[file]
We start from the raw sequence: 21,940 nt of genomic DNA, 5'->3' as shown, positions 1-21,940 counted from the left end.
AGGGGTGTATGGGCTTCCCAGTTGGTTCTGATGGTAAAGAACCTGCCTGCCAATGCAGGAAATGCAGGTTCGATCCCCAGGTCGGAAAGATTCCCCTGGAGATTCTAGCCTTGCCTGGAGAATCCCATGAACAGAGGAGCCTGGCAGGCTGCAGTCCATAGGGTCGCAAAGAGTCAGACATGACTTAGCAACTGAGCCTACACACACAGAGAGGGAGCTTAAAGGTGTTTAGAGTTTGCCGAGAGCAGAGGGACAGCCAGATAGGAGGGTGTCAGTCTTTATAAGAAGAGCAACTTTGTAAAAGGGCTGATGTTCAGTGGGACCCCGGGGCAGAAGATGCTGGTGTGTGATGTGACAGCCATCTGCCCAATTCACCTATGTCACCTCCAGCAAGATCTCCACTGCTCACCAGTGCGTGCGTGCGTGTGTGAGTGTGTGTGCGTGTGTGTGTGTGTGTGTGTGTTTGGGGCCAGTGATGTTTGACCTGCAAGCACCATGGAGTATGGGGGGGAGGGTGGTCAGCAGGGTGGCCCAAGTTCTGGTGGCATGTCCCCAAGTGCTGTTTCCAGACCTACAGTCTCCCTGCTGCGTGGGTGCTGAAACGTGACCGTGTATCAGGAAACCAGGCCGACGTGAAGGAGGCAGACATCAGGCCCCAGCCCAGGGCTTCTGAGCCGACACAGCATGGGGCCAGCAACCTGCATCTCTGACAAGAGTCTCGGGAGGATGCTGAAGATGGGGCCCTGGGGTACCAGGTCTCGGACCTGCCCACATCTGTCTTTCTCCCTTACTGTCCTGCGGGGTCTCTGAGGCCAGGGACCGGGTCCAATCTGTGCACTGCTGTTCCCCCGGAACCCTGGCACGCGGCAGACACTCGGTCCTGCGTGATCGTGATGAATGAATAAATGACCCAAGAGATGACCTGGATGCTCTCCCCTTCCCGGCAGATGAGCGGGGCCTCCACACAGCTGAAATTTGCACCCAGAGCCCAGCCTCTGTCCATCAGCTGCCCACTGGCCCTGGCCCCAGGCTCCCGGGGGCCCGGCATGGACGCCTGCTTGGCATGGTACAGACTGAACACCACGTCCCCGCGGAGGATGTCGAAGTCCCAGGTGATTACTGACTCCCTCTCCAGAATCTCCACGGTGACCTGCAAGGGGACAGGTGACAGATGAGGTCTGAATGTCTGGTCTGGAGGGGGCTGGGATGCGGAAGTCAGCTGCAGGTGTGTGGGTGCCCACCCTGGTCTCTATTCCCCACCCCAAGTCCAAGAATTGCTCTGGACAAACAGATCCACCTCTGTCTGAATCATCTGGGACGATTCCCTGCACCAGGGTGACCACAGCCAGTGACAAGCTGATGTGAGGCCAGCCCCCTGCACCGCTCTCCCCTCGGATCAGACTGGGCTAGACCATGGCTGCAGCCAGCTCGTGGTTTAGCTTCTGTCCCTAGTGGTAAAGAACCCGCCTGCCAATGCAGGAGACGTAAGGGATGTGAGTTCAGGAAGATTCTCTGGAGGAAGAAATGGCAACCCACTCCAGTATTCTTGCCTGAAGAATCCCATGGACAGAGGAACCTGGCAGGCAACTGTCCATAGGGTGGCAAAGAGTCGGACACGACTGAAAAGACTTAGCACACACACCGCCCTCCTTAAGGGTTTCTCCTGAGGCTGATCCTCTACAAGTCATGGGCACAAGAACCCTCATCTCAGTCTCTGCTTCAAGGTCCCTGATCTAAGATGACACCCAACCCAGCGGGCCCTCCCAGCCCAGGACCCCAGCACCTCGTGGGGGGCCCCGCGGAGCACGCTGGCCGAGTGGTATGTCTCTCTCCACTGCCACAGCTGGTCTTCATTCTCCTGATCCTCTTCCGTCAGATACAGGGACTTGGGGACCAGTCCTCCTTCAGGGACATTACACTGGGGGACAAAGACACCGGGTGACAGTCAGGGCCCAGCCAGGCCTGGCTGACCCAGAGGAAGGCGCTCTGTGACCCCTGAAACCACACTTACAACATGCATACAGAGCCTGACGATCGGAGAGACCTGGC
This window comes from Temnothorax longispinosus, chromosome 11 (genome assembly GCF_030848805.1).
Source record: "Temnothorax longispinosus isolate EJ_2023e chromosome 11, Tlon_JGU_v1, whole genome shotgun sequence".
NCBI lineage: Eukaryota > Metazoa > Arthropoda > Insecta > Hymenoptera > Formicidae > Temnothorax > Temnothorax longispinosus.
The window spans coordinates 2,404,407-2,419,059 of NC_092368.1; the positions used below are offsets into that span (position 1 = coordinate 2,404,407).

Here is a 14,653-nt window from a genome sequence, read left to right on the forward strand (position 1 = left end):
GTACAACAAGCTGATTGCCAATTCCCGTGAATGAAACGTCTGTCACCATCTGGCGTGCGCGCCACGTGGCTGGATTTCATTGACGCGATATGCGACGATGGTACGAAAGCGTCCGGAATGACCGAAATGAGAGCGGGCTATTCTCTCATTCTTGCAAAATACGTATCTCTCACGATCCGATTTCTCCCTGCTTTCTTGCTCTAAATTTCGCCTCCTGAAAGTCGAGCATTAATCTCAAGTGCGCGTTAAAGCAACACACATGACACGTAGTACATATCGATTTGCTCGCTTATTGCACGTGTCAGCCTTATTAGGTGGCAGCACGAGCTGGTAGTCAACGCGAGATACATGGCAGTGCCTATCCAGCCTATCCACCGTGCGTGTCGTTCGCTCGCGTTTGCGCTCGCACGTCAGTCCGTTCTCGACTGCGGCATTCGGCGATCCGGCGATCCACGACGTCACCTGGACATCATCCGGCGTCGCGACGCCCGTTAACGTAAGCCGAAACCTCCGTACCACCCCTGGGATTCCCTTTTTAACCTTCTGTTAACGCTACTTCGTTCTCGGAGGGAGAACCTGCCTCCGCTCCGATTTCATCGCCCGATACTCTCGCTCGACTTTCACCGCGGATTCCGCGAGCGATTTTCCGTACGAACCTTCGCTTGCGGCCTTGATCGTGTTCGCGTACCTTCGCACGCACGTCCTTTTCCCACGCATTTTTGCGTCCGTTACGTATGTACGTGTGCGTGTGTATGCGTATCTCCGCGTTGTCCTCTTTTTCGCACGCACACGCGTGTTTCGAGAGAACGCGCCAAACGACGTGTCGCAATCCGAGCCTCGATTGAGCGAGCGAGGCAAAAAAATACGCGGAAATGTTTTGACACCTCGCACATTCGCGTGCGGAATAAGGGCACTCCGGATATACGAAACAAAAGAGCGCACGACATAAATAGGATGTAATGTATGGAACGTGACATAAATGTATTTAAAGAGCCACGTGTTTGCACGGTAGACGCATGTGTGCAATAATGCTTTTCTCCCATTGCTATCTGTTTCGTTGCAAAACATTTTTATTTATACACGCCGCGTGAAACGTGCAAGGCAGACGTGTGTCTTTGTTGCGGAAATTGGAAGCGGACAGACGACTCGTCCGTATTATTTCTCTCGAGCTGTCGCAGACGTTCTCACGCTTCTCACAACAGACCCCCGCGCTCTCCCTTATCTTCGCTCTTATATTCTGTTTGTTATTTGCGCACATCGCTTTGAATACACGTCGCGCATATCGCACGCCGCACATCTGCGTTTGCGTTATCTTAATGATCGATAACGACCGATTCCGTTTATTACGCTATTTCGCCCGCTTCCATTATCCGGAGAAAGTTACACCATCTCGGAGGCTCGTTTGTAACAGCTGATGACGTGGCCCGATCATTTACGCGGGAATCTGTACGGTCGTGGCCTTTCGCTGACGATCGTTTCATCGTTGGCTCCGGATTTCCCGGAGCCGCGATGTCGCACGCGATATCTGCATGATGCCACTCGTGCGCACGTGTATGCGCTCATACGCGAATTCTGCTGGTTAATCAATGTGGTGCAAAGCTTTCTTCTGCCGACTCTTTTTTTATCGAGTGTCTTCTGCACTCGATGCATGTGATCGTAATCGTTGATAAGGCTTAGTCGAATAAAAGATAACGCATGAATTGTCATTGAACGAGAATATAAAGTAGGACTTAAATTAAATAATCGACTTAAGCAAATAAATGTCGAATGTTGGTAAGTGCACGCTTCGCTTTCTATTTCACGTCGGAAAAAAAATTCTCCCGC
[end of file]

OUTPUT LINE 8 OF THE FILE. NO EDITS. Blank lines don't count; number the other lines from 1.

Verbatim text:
GTACAACAAGCTGATTGCCAATTCCCGTGAATGAAACGTCTGTCACCATCTGGCGTGCGCGCCACGTGGCTGGATTTCATTGACGCGATATGCGACGATGGTACGAAAGCGTCCGGAATGACCGAAATGAGAGCGGGCTATTCTCTCATTCTTGCAAAATACGTATCTCTCACGATCCGATTTCTCCCTGCTTTCTTGCTCTAAATTTCGCCTCCTGAAAGTCGAGCATTAATCTCAAGTGCGCGTTAAAGCAACACACATGACACGTAGTACATATCGATTTGCTCGCTTATTGCACGTGTCAGCCTTATTAGGTGGCAGCACGAGCTGGTAGTCAACGCGAGATACATGGCAGTGCCTATCCAGCCTATCCACCGTGCGTGTCGTTCGCTCGCGTTTGCGCTCGCACGTCAGTCCGTTCTCGACTGCGGCATTCGGCGATCCGGCGATCCACGACGTCACCTGGACATCATCCGGCGTCGCGACGCCCGTTAACGTAAGCCGAAACCTCCGTACCACCCCTGGGATTCCCTTTTTAACCTTCTGTTAACGCTACTTCGTTCTCGGAGGGAGAACCTGCCTCCGCTCCGATTTCATCGCCCGATACTCTCGCTCGACTTTCACCGCGGATTCCGCGAGCGATTTTCCGTACGAACCTTCGCTTGCGGCCTTGATCGTGTTCGCGTACCTTCGCACGCACGTCCTTTTCCCACGCATTTTTGCGTCCGTTACGTATGTACGTGTGCGTGTGTATGCGTATCTCCGCGTTGTCCTCTTTTTCGCACGCACACGCGTGTTTCGAGAGAACGCGCCAAACGACGTGTCGCAATCCGAGCCTCGATTGAGCGAGCGAGGCAAAAAAATACGCGGAAATGTTTTGACACCTCGCACATTCGCGTGCGGAATAAGGGCACTCCGGATATACGAAACAAAAGAGCGCACGACATAAATAGGATGTAATGTATGGAACGTGACATAAATGTATTTAAAGAGCCACGTGTTTGCACGGTAGACGCATGTGTGCAATAATGCTTTTCTCCCATTGCTATCTGTTTCGTTGCAAAACATTTTTATTTATACACGCCGCGTGAAACGTGCAAGGCAGACGTGTGTCTTTGTTGCGGAAATTGGAAGCGGACAGACGACTCGTCCGTATTATTTCTCTCGAGCTGTCGCAGACGTTCTCACGCTTCTCACAACAGACCCCCGCGCTCTCCCTTATCTTCGCTCTTATATTCTGTTTGTTATTTGCGCACATCGCTTTGAATACACGTCGCGCATATCGCACGCCGCACATCTGCGTTTGCGTTATCTTAATGATCGATAACGACCGATTCCGTTTATTACGCTATTTCGCCCGCTTCCATTATCCGGAGAAAGTTACACCATCTCGGAGGCTCGTTTGTAACAGCTGATGACGTGGCCCGATCATTTACGCGGGAATCTGTACGGTCGTGGCCTTTCGCTGACGATCGTTTCATCGTTGGCTCCGGATTTCCCGGAGCCGCGATGTCGCACGCGATATCTGCATGATGCCACTCGTGCGCACGTGTATGCGCTCATACGCGAATTCTGCTGGTTAATCAATGTGGTGCAAAGCTTTCTTCTGCCGACTCTTTTTTTATCGAGTGTCTTCTGCACTCGATGCATGTGATCGTAATCGTTGATAAGGCTTAGTCGAATAAAAGATAACGCATGAATTGTCATTGAACGAGAATATAAAGTAGGACTTAAATTAAATAATCGACTTAAGCAAATAAATGTCGAATGTTGGTAAGTGCACGCTTCGCTTTCTATTTCACGTCGGAAAAAAAATTCTCCCGC